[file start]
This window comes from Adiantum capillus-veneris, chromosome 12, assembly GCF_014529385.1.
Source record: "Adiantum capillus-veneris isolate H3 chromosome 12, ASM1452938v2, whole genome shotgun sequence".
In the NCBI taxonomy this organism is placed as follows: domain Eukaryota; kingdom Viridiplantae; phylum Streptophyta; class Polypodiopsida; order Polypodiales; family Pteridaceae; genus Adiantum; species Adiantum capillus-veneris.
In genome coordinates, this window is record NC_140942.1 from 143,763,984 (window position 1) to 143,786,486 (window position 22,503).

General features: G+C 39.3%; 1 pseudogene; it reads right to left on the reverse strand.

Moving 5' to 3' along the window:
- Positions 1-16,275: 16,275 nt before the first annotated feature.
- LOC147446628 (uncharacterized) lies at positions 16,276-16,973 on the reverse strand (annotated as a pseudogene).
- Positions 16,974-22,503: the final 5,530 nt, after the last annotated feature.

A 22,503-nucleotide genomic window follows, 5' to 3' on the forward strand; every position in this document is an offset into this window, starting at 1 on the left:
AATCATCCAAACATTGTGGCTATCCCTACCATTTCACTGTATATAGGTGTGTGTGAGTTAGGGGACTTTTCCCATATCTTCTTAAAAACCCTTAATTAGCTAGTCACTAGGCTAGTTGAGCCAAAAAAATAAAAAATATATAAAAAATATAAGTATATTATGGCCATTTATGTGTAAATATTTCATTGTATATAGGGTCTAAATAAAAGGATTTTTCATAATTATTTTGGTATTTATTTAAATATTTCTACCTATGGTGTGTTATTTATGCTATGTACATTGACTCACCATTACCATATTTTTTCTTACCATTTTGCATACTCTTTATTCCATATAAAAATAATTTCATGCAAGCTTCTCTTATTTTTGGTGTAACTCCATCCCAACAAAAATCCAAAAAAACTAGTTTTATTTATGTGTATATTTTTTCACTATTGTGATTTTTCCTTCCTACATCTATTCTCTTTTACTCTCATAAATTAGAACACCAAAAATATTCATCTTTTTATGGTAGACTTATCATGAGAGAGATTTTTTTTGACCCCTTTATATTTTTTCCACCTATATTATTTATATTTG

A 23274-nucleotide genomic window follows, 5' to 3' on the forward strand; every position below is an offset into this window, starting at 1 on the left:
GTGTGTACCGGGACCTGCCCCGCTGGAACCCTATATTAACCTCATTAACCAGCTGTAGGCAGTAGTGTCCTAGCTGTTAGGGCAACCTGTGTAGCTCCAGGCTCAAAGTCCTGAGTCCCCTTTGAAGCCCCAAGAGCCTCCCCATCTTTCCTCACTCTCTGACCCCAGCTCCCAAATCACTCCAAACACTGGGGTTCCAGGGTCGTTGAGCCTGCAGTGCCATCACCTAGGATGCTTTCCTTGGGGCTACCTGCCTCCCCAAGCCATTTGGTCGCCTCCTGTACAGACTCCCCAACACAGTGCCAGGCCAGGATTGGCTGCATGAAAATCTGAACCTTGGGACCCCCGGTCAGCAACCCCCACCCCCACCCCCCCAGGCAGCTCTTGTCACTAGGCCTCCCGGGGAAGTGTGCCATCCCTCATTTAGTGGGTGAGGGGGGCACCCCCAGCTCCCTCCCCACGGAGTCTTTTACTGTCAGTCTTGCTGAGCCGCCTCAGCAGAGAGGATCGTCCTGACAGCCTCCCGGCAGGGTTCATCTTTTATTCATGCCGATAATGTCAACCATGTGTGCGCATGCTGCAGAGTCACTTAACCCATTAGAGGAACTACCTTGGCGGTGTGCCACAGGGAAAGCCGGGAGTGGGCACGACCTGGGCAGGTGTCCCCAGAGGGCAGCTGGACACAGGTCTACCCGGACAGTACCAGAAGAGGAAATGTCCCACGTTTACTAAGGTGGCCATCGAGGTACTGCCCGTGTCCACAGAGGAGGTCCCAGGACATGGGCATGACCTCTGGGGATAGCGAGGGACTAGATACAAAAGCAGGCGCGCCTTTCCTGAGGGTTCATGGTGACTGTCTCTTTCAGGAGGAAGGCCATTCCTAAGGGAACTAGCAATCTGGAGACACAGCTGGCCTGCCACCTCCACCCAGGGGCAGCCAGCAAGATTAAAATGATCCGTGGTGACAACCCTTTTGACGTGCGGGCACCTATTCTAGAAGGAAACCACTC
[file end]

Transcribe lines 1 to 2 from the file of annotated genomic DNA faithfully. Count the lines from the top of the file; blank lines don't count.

This window comes from Adiantum capillus-veneris, chromosome 12, assembly GCF_014529385.1.
Source record: "Adiantum capillus-veneris isolate H3 chromosome 12, ASM1452938v2, whole genome shotgun sequence".